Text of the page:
Awarta, Beit Furik, Huwwara, Za'tara (Tapuah), יום ה' 15.5.08, בוקר
Translation: Suzanne O.
In spite of Bush's visit the roadblocks seem to be working as usual and there is no alert.
There is no police roadblock.
Marda - the road is open, Zeita is as usual, concrete bocks bar the entrance.
A car loaded with machine oil is parked in the car park awaiting inspection by a dog handler. The driver and his friend stand by. There is a shortish queue of 15 cars from the direction of Huwwara which is moving relatively quickly. The soldiers at the roadblock are Air Force reservists. In the middle of the roadblock, behind the concrete blocks, stands a soldier with his weapon at the ready aimed downwards. After two minutes the dog handler completes her inspection and the taxi goes on its way. A minibus stops in the car park and about 20 people alight. They have come from Nablus via Huwwara, they had a long wait there too, and they are on their way to Hebron. The inspection takes 8 minutes (the dog got into the minibus and sniffed around it) and it goes on its way, but not before a soldier stands with their documents and calls out names for each one to come up and take his document, a humiliating scene which was difficult to watch.
When we arrived all three lanes were open and now the middle one has stopped. After a few minutes the middle lane opens and the right hand one stops. We find out that only two lanes are open, the third one is for ambulances and humanitarian cases.
Meanwhile from the direction of Ariel a queue of 11 cars has built up.
A military vehicle is parked at the junction but there is no roadblock and the road is open.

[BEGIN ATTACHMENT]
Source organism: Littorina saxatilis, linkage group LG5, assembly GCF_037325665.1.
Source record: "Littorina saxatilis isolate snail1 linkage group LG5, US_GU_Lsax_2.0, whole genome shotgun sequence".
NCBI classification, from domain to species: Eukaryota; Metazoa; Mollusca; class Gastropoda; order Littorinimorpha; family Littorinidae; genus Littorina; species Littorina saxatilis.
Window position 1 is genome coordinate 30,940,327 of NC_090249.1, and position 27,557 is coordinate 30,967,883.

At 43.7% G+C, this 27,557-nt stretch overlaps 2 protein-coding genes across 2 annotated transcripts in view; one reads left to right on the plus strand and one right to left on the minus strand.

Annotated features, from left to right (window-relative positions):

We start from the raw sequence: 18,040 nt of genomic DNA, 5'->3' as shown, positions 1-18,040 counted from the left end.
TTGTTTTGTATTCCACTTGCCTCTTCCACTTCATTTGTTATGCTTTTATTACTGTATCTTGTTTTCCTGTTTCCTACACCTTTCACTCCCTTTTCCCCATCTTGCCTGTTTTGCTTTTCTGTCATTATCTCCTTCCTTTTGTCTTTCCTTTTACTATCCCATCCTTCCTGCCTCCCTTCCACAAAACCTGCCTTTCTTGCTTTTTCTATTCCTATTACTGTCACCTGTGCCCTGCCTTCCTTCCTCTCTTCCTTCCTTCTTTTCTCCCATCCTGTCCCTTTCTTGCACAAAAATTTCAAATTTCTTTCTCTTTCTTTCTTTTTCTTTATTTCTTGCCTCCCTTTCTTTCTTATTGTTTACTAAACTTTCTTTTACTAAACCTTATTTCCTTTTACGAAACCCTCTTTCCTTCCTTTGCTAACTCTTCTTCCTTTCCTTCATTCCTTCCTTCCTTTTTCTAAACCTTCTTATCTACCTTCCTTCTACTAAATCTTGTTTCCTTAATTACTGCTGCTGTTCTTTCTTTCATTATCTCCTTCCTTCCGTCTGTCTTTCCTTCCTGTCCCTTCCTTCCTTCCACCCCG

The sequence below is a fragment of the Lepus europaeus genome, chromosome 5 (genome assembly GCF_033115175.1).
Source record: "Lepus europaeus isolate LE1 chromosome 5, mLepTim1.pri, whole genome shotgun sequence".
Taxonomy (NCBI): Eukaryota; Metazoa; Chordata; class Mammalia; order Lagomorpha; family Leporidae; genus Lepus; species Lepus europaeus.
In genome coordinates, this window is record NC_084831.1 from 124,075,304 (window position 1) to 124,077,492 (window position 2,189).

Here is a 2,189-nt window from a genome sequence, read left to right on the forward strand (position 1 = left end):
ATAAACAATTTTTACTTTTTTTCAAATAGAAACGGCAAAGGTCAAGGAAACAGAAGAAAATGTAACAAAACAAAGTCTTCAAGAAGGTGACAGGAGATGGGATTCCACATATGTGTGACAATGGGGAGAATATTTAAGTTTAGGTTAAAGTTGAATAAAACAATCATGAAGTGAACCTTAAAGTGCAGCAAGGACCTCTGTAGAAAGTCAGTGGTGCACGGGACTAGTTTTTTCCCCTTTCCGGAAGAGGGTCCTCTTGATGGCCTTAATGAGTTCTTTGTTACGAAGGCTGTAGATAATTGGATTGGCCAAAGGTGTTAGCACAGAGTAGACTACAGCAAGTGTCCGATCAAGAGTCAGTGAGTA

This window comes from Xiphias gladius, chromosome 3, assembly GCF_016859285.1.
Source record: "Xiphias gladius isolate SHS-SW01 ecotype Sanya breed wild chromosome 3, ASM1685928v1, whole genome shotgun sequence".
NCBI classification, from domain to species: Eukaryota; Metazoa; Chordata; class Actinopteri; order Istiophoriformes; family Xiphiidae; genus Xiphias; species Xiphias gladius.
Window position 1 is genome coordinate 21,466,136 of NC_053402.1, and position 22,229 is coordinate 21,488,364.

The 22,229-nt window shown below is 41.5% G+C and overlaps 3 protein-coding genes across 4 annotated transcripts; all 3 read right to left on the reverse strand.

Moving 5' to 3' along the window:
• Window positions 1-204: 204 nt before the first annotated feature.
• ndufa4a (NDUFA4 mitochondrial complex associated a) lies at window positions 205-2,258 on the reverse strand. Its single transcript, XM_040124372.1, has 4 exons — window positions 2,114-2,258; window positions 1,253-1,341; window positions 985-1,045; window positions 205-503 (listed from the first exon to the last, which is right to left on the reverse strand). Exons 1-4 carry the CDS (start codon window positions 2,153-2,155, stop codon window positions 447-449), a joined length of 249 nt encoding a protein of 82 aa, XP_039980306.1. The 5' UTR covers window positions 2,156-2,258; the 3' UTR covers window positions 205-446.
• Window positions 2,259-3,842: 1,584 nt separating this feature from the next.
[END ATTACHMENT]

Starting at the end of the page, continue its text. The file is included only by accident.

The car park is quite full. Pedestrians cross into Nablus. At the exit from Nablus there are 10 people standing in the normal queue and about 10 are in the humanitarian queue. We were unable to see how many cars were leaving Nablus but the traffic of cars into Nablus is very light.
There are no cars at the roadblock; the car park is also empty.
There are some 10 cars in the queue and many more cars are parked at the side of the road leaving the village, so it is difficult to know how many of them are waiting to enter Nablus. The drivers wait an hour at the roadblock; they say that this is how it has been for the past three days, because of Bush's visit. There is a short queue of pedestrians going into Nablus. At 9:05 a.m. soldiers come over to us and tell us that if we don't leave the area of the roadblock and stand at the concrete blocks, they will stop working. We move back (Rachel contacts Naomi Lalo who tells her that they are trying to get a letter of permission for our presence at the roadblock itself). As far as cars are concerned only one lane is working so cars cross one at a time in each direction - either into Nablus or out. From the direction of Nablus it appears that the cars are held up for quite a few minutes for inspection. When we leave there is a queue of some 20 cars on the road leaving the village.
The car park is completely full. We managed to count 3 - 4 cars in the inspection line at the exit from Nablus. All three lanes are working although in two of them large plastic barriers have been put up. The soldiers tells me this does not mean that the lane is closed and, indeed, when an ambulance arrives to enter Nablus he moves the barrier and lets it through.
There are some 10 cars in the queue from the direction of Huwwara. Three lanes are open. From the direction of Ariel there are some 13 cars in the queue.
Marda and Zeita
All is as it was on our way in.